Study links stream pollution to higher cancer rates
CHARLESTON, W.Va. -- West Virginians who live near streams polluted by coal mining are more likely to die of cancer, according to a first-of-its kind study published by researchers at West Virginia University and Virginia Tech.
The study provides the first peer-reviewed look at the relationship between the biological health of Appalachian streams and public health of coalfield residents.
Published in the scientific journal EcoHealth, the paper compares cancer death rates to population figures, coal production figures and a new index of how far people live to various types of coal-mining operations.
"We've known for years that stream organisms can be sentinels of environmental quality," said study co-author Nathaniel Hitt, a Virginia Tech stream ecologist who now works for the U.S. Geological Survey. "What we have now shown is that these organisms are also indicators of public health."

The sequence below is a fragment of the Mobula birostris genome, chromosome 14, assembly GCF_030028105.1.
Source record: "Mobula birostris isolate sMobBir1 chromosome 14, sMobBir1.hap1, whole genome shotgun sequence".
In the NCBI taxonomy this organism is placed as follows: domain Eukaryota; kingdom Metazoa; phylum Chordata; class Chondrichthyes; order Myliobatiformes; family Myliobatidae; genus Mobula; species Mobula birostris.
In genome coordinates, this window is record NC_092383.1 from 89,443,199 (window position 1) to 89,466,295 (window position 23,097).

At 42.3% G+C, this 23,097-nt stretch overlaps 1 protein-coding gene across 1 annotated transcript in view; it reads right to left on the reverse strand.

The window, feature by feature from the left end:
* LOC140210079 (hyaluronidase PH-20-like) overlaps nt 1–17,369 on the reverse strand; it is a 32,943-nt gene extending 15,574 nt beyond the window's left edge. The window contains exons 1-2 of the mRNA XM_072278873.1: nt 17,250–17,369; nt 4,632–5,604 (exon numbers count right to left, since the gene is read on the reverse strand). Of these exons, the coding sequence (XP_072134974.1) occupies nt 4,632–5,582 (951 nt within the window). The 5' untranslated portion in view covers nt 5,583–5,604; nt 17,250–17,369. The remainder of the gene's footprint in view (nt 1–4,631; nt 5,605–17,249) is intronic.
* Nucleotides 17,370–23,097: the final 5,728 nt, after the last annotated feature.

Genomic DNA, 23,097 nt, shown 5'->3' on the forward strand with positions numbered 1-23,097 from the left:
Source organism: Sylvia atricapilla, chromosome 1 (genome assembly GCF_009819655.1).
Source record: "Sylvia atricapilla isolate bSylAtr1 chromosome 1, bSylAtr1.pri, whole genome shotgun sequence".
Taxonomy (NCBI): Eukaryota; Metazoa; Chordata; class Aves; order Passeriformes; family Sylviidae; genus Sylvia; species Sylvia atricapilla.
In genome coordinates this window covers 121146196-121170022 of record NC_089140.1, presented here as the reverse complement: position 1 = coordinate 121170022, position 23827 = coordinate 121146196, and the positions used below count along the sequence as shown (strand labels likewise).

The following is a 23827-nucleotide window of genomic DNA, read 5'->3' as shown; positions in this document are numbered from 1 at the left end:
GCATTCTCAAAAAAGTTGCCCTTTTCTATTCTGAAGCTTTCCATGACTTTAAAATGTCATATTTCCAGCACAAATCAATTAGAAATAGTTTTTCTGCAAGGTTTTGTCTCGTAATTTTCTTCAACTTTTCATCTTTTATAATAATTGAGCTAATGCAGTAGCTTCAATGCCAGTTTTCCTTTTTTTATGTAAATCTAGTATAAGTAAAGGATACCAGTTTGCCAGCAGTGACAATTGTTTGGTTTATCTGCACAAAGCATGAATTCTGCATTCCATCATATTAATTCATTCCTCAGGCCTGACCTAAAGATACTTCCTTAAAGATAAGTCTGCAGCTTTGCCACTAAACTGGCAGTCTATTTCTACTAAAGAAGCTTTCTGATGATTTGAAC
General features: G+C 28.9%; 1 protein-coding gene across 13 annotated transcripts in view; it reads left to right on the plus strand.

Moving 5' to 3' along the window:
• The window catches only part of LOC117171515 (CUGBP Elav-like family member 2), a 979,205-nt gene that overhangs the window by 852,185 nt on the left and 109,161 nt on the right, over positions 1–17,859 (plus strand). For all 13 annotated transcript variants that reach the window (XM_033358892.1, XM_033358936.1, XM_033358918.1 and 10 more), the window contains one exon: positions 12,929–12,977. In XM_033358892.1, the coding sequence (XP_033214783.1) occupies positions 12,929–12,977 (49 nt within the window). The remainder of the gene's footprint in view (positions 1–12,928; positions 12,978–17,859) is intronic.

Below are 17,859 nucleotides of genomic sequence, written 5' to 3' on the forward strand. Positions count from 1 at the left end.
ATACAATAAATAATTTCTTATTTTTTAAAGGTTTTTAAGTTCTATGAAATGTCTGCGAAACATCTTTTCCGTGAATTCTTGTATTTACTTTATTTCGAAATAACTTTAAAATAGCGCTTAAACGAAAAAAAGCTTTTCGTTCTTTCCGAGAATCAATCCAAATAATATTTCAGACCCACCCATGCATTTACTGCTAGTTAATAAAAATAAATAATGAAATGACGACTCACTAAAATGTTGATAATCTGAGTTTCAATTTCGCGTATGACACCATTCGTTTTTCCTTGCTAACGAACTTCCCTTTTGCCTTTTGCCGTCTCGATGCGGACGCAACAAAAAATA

Hitt wrote the paper with Michael Hendryx, a WVU epidemiologist who has published a series of other scientific articles that linked mining to poor public health and found coal costs Appalachian more in premature deaths that the industry provides in economic benefits.
"We found that cancer rates are linked to environmental quality even after accounting for other major risks such as smoking," Hendryx said. "Furthermore, we saw that the most impaired streams were in close proximity to coal surface mines. This adds to the body of evidence that coal mining is harmful to ecosystems and human health."
The paper comes as the Obama administration continues a crackdown on mountaintop removal mining, a move industry officials say would harm the region's economy and is based on faulty arguments that mining damages the environment.
Some coal industry officials have been especially critical of the U.S. Environmental Protection Agency's efforts to tighten water quality guidelines for mining, saying it amounts to putting the health of mayflies ahead of jobs.
But the new paper adds to what other scientists say is the growing evidence not only that mining damages forests and streams, but also that it threatens public health across the Appalachian coalfields.
"Regulation of coal mining is often portrayed as a choice between 'mayflies and miners'," said Emily Bernhardt, a Duke University biologist who has researched mining issues and testified on behalf of citizen groups. "However, this study shows how streams are important for the health and welfare of miners and their communities."
Reach Ken Ward Jr. at firstname.lastname@example.org or 304-348-1702.